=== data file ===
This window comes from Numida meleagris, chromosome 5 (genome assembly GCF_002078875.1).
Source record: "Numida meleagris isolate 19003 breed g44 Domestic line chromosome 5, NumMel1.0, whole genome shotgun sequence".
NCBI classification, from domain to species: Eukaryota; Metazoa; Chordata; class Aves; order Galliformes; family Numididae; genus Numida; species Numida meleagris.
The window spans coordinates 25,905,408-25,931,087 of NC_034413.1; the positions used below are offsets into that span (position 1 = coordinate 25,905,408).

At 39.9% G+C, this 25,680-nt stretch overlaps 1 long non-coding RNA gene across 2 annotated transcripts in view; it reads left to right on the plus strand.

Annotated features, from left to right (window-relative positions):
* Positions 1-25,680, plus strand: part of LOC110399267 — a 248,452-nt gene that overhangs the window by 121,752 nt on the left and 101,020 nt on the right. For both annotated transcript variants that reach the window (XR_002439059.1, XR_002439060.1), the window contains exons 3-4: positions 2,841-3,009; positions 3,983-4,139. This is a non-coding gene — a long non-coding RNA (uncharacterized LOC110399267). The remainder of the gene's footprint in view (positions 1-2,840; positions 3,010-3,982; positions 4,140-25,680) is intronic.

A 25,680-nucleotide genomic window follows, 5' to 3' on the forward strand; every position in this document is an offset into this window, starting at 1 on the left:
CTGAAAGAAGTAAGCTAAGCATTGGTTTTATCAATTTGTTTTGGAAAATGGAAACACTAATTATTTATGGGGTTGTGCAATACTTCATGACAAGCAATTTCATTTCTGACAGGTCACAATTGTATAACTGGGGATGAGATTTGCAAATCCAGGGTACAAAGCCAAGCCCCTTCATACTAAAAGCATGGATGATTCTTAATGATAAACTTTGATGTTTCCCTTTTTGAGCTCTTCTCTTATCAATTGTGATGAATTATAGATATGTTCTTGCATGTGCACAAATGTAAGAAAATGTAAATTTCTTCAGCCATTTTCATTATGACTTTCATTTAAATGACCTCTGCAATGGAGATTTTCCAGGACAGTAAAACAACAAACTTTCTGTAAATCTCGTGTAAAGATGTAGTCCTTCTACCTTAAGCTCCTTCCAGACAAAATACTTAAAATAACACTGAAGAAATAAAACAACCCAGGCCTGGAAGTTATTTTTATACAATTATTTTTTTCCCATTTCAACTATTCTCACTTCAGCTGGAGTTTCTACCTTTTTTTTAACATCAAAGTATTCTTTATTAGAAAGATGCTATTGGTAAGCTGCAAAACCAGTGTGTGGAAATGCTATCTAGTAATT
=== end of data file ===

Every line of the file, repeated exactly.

This window comes from Numida meleagris, chromosome 5 (genome assembly GCF_002078875.1).
Source record: "Numida meleagris isolate 19003 breed g44 Domestic line chromosome 5, NumMel1.0, whole genome shotgun sequence".
NCBI classification, from domain to species: Eukaryota; Metazoa; Chordata; class Aves; order Galliformes; family Numididae; genus Numida; species Numida meleagris.
The window spans coordinates 25,905,408-25,931,087 of NC_034413.1; the positions used below are offsets into that span (position 1 = coordinate 25,905,408).

At 39.9% G+C, this 25,680-nt stretch overlaps 1 long non-coding RNA gene across 2 annotated transcripts in view; it reads left to right on the plus strand.

Annotated features, from left to right (window-relative positions):
* Positions 1-25,680, plus strand: part of LOC110399267 — a 248,452-nt gene that overhangs the window by 121,752 nt on the left and 101,020 nt on the right. For both annotated transcript variants that reach the window (XR_002439059.1, XR_002439060.1), the window contains exons 3-4: positions 2,841-3,009; positions 3,983-4,139. This is a non-coding gene — a long non-coding RNA (uncharacterized LOC110399267). The remainder of the gene's footprint in view (positions 1-2,840; positions 3,010-3,982; positions 4,140-25,680) is intronic.

A 25,680-nucleotide genomic window follows, 5' to 3' on the forward strand; every position in this document is an offset into this window, starting at 1 on the left:
CTGAAAGAAGTAAGCTAAGCATTGGTTTTATCAATTTGTTTTGGAAAATGGAAACACTAATTATTTATGGGGTTGTGCAATACTTCATGACAAGCAATTTCATTTCTGACAGGTCACAATTGTATAACTGGGGATGAGATTTGCAAATCCAGGGTACAAAGCCAAGCCCCTTCATACTAAAAGCATGGATGATTCTTAATGATAAACTTTGATGTTTCCCTTTTTGAGCTCTTCTCTTATCAATTGTGATGAATTATAGATATGTTCTTGCATGTGCACAAATGTAAGAAAATGTAAATTTCTTCAGCCATTTTCATTATGACTTTCATTTAAATGACCTCTGCAATGGAGATTTTCCAGGACAGTAAAACAACAAACTTTCTGTAAATCTCGTGTAAAGATGTAGTCCTTCTACCTTAAGCTCCTTCCAGACAAAATACTTAAAATAACACTGAAGAAATAAAACAACCCAGGCCTGGAAGTTATTTTTATACAATTATTTTTTTCCCATTTCAACTATTCTCACTTCAGCTGGAGTTTCTACCTTTTTTTTAACATCAAAGTATTCTTTATTAGAAAGATGCTATTGGTAAGCTGCAAAACCAGTGTGTGGAAATGCTATCTAGTAATT